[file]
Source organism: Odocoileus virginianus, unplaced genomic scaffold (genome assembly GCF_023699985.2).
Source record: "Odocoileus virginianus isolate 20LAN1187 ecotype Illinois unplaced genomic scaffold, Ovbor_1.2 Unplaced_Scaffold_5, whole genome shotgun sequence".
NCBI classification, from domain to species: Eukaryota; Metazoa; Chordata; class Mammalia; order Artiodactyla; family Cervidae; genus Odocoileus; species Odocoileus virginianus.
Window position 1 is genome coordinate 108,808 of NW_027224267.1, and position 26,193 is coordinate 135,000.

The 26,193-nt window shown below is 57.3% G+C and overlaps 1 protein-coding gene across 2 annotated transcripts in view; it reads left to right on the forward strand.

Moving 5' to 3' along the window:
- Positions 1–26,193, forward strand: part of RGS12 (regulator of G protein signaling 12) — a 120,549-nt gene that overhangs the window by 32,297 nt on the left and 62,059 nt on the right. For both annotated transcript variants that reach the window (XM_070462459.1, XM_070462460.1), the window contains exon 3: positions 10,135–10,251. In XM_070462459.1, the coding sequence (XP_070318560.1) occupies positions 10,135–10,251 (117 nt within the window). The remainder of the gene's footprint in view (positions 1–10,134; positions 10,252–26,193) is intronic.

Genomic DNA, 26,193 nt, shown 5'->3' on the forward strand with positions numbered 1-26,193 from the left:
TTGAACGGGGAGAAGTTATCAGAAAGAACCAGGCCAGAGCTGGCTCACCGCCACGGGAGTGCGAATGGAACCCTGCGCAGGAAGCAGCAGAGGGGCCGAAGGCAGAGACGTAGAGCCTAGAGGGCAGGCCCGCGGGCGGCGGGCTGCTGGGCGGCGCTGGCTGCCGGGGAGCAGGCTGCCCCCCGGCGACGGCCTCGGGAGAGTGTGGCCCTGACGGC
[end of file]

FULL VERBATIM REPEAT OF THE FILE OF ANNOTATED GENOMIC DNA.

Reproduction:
Source organism: Odocoileus virginianus, unplaced genomic scaffold (genome assembly GCF_023699985.2).
Source record: "Odocoileus virginianus isolate 20LAN1187 ecotype Illinois unplaced genomic scaffold, Ovbor_1.2 Unplaced_Scaffold_5, whole genome shotgun sequence".
NCBI classification, from domain to species: Eukaryota; Metazoa; Chordata; class Mammalia; order Artiodactyla; family Cervidae; genus Odocoileus; species Odocoileus virginianus.
Window position 1 is genome coordinate 108,808 of NW_027224267.1, and position 26,193 is coordinate 135,000.

The 26,193-nt window shown below is 57.3% G+C and overlaps 1 protein-coding gene across 2 annotated transcripts in view; it reads left to right on the forward strand.

Moving 5' to 3' along the window:
- Positions 1–26,193, forward strand: part of RGS12 (regulator of G protein signaling 12) — a 120,549-nt gene that overhangs the window by 32,297 nt on the left and 62,059 nt on the right. For both annotated transcript variants that reach the window (XM_070462459.1, XM_070462460.1), the window contains exon 3: positions 10,135–10,251. In XM_070462459.1, the coding sequence (XP_070318560.1) occupies positions 10,135–10,251 (117 nt within the window). The remainder of the gene's footprint in view (positions 1–10,134; positions 10,252–26,193) is intronic.

Genomic DNA, 26,193 nt, shown 5'->3' on the forward strand with positions numbered 1-26,193 from the left:
TTGAACGGGGAGAAGTTATCAGAAAGAACCAGGCCAGAGCTGGCTCACCGCCACGGGAGTGCGAATGGAACCCTGCGCAGGAAGCAGCAGAGGGGCCGAAGGCAGAGACGTAGAGCCTAGAGGGCAGGCCCGCGGGCGGCGGGCTGCTGGGCGGCGCTGGCTGCCGGGGAGCAGGCTGCCCCCCGGCGACGGCCTCGGGAGAGTGTGGCCCTGACGGC